Setting up of warehouses at the borders proposed

May 30 - June 05, 2005

South Asian Association for Regional Cooperation (SAARC), the 15-year-old regional body had long been ineffectual due to the bitter rivalry between its two largest members, India and Pakistan. Its renaissance reverberated early last year when the summit warranted a trade bloc among the members in the backdrop of a thaw in military as well political standoff between the two rivals. No doubt the South Asian Free Trade Area (SFTA) hinges on these two countries.

Late last year, Pakistan and India had agreed on 500 products that would receive tariff concessions in another step towards a proposed free trade agreement for South Asia. India and Pakistan agreed on tariffs ranging from 10 to 25 percent on the 500 goods which would be part of a South Asian free trade pact.

South Asian leaders had long called for a free trade deal but the proposal has gone nowhere amid constant friction between India and Pakistan, the region's two largest members. The nuclear-armed neighbours have moved in past over one and half year to mend ties. Pakistan and India had deployed around one million troops to their common borders since December 2002 when gunmen attacked the Indian parliament allegedly linked to Islamabad. But things have changed now and instead of deploying armies at the borders, building up of warehouses are being proposed to augment trade between the two countries to cater for the huge bilateral trade volume, which an historical animosity has prohibited thus far.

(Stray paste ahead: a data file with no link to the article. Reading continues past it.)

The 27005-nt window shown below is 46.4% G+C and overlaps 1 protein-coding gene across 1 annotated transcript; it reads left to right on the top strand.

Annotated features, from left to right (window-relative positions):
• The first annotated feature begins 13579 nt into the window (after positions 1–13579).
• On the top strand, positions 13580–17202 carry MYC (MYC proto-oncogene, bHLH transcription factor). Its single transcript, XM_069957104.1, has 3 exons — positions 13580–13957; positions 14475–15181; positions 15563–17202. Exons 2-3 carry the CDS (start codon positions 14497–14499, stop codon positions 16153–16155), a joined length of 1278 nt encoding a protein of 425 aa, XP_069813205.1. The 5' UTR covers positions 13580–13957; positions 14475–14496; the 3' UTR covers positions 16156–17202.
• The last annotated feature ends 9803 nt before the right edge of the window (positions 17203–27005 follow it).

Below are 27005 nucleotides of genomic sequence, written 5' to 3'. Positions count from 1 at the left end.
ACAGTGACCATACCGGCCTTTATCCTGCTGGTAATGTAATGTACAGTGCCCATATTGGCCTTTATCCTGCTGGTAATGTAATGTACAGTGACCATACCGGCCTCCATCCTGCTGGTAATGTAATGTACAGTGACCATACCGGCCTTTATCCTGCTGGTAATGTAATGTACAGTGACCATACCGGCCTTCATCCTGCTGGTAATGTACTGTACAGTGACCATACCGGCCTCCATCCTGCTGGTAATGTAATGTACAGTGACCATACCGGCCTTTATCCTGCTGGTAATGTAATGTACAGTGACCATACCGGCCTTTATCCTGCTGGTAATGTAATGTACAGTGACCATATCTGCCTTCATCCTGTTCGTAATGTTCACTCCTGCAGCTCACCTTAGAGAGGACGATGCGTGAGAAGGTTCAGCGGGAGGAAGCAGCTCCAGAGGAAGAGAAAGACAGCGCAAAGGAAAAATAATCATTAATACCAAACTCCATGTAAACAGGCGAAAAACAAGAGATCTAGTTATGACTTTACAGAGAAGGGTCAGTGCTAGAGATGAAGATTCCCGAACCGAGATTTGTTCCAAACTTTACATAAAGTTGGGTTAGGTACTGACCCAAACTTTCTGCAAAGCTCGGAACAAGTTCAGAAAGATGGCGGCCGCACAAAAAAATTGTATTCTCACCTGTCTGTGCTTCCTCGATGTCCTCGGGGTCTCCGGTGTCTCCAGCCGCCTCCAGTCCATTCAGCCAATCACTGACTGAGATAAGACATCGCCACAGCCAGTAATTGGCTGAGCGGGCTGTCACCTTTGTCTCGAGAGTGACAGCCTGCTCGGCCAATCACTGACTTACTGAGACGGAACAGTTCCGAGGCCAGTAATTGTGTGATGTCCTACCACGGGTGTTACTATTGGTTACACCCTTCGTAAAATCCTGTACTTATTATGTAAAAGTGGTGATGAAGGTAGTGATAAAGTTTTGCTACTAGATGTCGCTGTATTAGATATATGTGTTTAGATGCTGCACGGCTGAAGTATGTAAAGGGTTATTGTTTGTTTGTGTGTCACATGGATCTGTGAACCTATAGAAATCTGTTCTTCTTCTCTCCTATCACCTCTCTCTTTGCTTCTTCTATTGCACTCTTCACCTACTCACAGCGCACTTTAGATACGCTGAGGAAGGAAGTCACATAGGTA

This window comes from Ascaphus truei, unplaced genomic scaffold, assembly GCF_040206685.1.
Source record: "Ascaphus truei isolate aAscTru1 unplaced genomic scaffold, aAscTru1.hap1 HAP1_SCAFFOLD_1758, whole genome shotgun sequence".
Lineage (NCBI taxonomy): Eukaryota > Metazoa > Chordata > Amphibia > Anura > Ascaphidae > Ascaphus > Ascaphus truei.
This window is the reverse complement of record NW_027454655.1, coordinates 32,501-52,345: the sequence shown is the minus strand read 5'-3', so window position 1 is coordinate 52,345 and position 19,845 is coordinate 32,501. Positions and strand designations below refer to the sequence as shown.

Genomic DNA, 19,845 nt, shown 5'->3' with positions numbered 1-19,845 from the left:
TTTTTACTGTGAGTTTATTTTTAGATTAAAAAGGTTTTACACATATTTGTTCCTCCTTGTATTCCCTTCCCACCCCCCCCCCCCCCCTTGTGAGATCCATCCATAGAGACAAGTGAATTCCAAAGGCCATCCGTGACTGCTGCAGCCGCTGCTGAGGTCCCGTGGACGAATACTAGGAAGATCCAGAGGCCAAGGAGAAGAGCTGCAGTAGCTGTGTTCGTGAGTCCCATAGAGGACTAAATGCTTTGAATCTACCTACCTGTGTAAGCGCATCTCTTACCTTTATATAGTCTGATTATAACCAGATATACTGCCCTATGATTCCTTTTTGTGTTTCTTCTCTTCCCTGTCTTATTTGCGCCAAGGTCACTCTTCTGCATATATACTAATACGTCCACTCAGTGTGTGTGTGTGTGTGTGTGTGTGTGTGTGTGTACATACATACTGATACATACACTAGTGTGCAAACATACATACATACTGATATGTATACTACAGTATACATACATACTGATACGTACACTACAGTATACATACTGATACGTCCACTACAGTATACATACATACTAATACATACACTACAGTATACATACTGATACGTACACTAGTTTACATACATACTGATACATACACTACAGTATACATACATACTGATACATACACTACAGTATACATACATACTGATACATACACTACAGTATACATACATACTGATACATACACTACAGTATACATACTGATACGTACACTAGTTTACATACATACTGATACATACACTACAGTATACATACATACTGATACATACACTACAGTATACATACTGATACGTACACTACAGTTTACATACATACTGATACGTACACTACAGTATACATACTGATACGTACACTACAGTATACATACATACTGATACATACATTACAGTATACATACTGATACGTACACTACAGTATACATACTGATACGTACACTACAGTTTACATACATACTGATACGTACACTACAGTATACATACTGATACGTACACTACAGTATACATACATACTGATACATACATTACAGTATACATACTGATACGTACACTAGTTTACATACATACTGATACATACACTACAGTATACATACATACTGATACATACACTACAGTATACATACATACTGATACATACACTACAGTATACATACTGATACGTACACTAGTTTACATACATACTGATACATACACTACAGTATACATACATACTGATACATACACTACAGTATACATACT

"I suggest that official trade could be facilitated if we build warehouses at Wagah border, where trucks unload on one end and re-load on the other as we do today in the Indo-Bangladesh border," Onkar S. Knawar, president Federation of Indian Chamber of Commerce and Industry proposed to the audience here who also include Pakistan's State Minister for Commerce and Trade. Onkar was leading the largest-ever business delegation visiting Pakistan after the thaw.


Bilateral trade is improving and is on course to rise more than 150 percent till March to about $500 million, but the detente is spreading all too slowly for Indian businessmen. Barriers to commerce cemented by more than half a century of hostility mean companies selling everything from wheat to tyres to Pakistan are forced into costly detours via third countries such as Afghanistan or the United Arab Emirates, or Hong Kong. "It is a tragedy that unofficial trade between our two countries is as high as $2 billion. We must convert this into official trade," Onkar said.

However, a Pakistani minister said his country would give serious consideration to Indian businessmen proposal of setting up warehouses at the borders between the two countries to give impetus to bilateral trade through land routes. Among other grievances of India key problem is that Pakistan is withholding most favoured nation (MFN) status, meaning it does not extend its lowest tariffs to India. And it has reason for that.